BY DAILY SABAH WITH AA
ISTANBUL NOV 13, 2022 –
Commercial vessels, including vessels that are part of the Black Sea grain deal, wait to pass through the Bosporus strait off the shores of Yenikapı during a misty morning in Istanbul, Türkiye, Oct. 31, 2022. (Reuters Photo)
Parties to the grain deal that has allowed Ukrainian grain exports to reach world markets via the Black Sea should agree to extend it beyond its expiration on Nov. 19, President Recep Tayyip Erdoğan said Saturday.
Answering the questions of journalists on the plane returning from Uzbekistan, Erdoğan said it is wrong to put a time limit on the grain corridor.
“We stated that the longer the time is kept, the more accurate it will be,” he said.
Expressing that the number of African countries that receive food supply from this corridor can be increased, Erdoğan said they agreed with Russian President Vladimir Putin that such a step can be taken in the name of African countries.
“It would not be a fair approach to put Africa aside and send it (grain) to Europe,” Erdoğan said.
The fate of a grain deal after Nov. 18 when it ends has not yet been decided, Russian Deputy Foreign Minister Sergey Vershinin said Saturday.
Speaking at a news conference in Geneva following a meeting with representatives of the U.N. regarding the grain deal, Vershinin said the decision on the extension has to take into account all aspects.
Vershinin noted that the deal consists of two parts and the part suggesting lifting sanctions from exports of Russian food is not being implemented.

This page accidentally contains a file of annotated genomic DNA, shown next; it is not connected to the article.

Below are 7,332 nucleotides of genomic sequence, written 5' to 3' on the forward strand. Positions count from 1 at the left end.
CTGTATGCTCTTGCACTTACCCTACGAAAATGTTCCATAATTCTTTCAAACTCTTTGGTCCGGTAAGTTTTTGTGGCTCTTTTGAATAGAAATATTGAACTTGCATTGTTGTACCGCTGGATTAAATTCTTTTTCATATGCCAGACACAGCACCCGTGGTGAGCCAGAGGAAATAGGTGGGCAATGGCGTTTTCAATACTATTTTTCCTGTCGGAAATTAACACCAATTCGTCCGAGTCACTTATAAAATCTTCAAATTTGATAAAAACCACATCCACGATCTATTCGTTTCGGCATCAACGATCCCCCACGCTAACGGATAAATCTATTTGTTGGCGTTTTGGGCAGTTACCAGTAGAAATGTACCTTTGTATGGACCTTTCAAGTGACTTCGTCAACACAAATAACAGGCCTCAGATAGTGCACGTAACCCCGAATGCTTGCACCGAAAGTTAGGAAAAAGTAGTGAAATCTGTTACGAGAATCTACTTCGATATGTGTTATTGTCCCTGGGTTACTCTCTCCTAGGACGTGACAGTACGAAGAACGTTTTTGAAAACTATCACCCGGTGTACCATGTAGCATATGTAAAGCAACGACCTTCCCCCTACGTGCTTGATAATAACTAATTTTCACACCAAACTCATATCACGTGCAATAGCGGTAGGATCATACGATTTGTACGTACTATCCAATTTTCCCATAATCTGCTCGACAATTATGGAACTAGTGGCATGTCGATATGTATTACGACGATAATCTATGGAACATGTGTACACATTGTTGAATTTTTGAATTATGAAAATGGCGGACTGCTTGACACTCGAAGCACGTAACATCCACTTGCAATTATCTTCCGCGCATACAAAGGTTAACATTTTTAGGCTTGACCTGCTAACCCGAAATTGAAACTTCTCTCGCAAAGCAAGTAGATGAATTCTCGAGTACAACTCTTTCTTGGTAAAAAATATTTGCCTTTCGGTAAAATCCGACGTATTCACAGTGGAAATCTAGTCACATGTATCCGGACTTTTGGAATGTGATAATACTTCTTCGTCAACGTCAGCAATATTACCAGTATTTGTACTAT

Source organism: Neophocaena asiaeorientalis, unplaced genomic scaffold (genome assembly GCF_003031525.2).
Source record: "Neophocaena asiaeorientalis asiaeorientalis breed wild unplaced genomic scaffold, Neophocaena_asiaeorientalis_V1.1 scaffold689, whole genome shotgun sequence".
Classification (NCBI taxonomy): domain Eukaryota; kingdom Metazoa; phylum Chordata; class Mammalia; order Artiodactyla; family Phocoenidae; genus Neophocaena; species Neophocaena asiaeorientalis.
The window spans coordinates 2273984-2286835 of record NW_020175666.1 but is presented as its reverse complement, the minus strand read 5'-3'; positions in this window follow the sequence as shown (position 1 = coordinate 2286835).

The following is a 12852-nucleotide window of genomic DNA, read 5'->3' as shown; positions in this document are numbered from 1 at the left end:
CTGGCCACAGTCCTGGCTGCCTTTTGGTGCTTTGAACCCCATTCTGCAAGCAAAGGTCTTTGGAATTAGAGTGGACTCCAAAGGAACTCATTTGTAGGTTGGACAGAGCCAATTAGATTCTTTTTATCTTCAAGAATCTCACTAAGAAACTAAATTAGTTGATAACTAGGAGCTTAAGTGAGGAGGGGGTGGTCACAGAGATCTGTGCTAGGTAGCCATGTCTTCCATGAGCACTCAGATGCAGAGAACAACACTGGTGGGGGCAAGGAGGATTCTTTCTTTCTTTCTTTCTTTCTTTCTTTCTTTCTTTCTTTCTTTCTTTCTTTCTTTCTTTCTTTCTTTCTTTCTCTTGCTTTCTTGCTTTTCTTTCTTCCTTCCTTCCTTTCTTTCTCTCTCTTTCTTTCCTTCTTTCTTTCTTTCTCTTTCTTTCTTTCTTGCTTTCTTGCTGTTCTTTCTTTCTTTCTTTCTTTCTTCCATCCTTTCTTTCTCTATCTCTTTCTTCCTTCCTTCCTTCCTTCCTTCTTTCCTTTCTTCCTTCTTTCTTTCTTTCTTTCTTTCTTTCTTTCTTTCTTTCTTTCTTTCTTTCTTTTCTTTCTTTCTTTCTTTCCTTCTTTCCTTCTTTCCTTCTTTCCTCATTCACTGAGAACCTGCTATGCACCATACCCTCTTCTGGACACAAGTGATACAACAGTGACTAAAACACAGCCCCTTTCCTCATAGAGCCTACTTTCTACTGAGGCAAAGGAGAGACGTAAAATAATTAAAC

“It is impossible not to mention here the terrorist attacks that the Ukrainian side carried out on the Crimean Bridge. And the terrorist attack on Sevastopol, where ships are stationed that provide a humanitarian corridor through which dry cargo ships or other vessels go as part of the implementation of this Black Sea grain deal,” he said.
Vershinin characterized as “hypocrisy” Western accusations against Russia putting the responsibility on the country for the food crisis.
He pointed out that the grain deal was made to supply food to the poor countries and now most of the grain goes to the EU.
“Hypocrisy here, as they say, hurts the eye. When we pay attention to this, the grain going to the EU, we are told that maybe there is a use of them for further processing.
“We say – OK, then let’s see what the final destination point of these loadings is. If we are talking about countries in need in Africa, Asia, Latin America, this is one thing. If we are talking about supplies to the European Union, then those earlier statements about the threat of famine are simply absolutely hypocritical,” he said.
The Russian Foreign Ministry said in a separate statement that “only ensuring unhindered access of Russian food and fertilizers to world markets will make it possible to achieve stable price stabilization and guarantee a future harvest.”
It added that humanitarian tasks of providing assistance to countries in need and reducing the threat of hunger should not be politicized and become the subject of unilateral sanctions.
Türkiye, the U.N., Russia and Ukraine signed an agreement in Istanbul on July 22 to resume grain exports from three Ukrainian Black Sea ports, which were paused after the Russia-Ukraine war began in February.
A Joint Coordination Centre with officials from the three countries and the U.N. has been set up in Istanbul to oversee the shipments.